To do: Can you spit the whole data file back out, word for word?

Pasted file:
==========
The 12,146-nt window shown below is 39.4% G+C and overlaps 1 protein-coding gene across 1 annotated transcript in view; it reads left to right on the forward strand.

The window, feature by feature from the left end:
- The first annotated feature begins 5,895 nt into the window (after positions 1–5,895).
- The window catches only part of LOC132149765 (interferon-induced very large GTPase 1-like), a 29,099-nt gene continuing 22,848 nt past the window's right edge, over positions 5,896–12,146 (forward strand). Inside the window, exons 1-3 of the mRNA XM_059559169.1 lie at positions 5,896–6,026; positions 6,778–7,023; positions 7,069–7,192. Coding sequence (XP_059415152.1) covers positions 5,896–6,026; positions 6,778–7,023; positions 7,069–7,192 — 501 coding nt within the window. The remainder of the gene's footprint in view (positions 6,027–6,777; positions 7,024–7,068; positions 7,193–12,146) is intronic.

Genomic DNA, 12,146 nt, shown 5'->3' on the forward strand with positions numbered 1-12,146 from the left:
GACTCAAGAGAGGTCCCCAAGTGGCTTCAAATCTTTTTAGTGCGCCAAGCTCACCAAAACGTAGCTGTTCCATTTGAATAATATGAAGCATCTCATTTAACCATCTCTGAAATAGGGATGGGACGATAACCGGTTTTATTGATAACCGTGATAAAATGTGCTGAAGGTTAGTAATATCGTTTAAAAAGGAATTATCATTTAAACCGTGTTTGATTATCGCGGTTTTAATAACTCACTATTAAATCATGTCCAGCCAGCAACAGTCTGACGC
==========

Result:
The 12,146-nt window shown below is 39.4% G+C and overlaps 1 protein-coding gene across 1 annotated transcript in view; it reads left to right on the forward strand.

The window, feature by feature from the left end:
- The first annotated feature begins 5,895 nt into the window (after positions 1–5,895).
- The window catches only part of LOC132149765 (interferon-induced very large GTPase 1-like), a 29,099-nt gene continuing 22,848 nt past the window's right edge, over positions 5,896–12,146 (forward strand). Inside the window, exons 1-3 of the mRNA XM_059559169.1 lie at positions 5,896–6,026; positions 6,778–7,023; positions 7,069–7,192. Coding sequence (XP_059415152.1) covers positions 5,896–6,026; positions 6,778–7,023; positions 7,069–7,192 — 501 coding nt within the window. The remainder of the gene's footprint in view (positions 6,027–6,777; positions 7,024–7,068; positions 7,193–12,146) is intronic.

Genomic DNA, 12,146 nt, shown 5'->3' on the forward strand with positions numbered 1-12,146 from the left:
GACTCAAGAGAGGTCCCCAAGTGGCTTCAAATCTTTTTAGTGCGCCAAGCTCACCAAAACGTAGCTGTTCCATTTGAATAATATGAAGCATCTCATTTAACCATCTCTGAAATAGGGATGGGACGATAACCGGTTTTATTGATAACCGTGATAAAATGTGCTGAAGGTTAGTAATATCGTTTAAAAAGGAATTATCATTTAAACCGTGTTTGATTATCGCGGTTTTAATAACTCACTATTAAATCATGTCCAGCCAGCAACAGTCTGACGC